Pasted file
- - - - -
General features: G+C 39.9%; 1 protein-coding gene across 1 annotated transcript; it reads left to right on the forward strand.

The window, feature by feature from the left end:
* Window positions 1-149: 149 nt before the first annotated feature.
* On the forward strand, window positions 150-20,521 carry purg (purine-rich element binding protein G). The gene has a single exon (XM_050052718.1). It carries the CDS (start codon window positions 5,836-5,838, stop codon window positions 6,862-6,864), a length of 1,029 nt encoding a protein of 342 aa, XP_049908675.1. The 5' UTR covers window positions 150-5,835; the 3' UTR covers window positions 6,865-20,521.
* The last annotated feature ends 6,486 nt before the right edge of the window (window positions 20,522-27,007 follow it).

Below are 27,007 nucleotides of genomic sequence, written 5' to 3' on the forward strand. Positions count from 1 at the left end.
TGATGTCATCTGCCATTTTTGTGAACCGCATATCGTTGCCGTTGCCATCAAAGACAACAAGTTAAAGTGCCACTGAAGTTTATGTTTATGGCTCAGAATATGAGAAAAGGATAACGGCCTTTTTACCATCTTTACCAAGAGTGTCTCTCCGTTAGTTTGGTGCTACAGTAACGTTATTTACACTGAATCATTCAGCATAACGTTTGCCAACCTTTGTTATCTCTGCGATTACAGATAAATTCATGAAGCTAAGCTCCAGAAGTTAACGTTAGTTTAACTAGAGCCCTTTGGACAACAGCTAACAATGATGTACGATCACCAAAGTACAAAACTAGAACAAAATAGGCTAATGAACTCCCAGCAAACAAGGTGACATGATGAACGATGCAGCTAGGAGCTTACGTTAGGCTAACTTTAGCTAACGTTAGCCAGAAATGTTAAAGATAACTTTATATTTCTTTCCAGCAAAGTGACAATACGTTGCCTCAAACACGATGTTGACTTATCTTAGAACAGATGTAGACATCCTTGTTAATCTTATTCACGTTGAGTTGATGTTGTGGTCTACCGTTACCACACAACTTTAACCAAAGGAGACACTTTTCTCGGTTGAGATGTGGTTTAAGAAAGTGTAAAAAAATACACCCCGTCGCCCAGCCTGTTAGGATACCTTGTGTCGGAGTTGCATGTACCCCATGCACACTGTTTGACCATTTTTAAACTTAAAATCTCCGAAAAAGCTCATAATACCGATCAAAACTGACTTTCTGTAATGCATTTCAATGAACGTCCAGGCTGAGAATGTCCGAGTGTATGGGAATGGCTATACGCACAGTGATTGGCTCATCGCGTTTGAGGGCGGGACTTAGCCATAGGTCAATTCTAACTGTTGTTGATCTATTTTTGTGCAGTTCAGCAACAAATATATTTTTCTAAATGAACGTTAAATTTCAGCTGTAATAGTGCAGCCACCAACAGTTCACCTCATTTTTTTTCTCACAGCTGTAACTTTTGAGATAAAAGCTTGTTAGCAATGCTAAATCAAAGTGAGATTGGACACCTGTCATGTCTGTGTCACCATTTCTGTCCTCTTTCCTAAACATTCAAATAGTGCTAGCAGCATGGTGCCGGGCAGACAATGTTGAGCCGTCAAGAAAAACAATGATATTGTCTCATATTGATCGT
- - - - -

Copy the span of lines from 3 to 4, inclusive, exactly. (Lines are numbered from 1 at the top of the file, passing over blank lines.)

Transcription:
* Window positions 1-149: 149 nt before the first annotated feature.
* On the forward strand, window positions 150-20,521 carry purg (purine-rich element binding protein G). The gene has a single exon (XM_050052718.1). It carries the CDS (start codon window positions 5,836-5,838, stop codon window positions 6,862-6,864), a length of 1,029 nt encoding a protein of 342 aa, XP_049908675.1. The 5' UTR covers window positions 150-5,835; the 3' UTR covers window positions 6,865-20,521.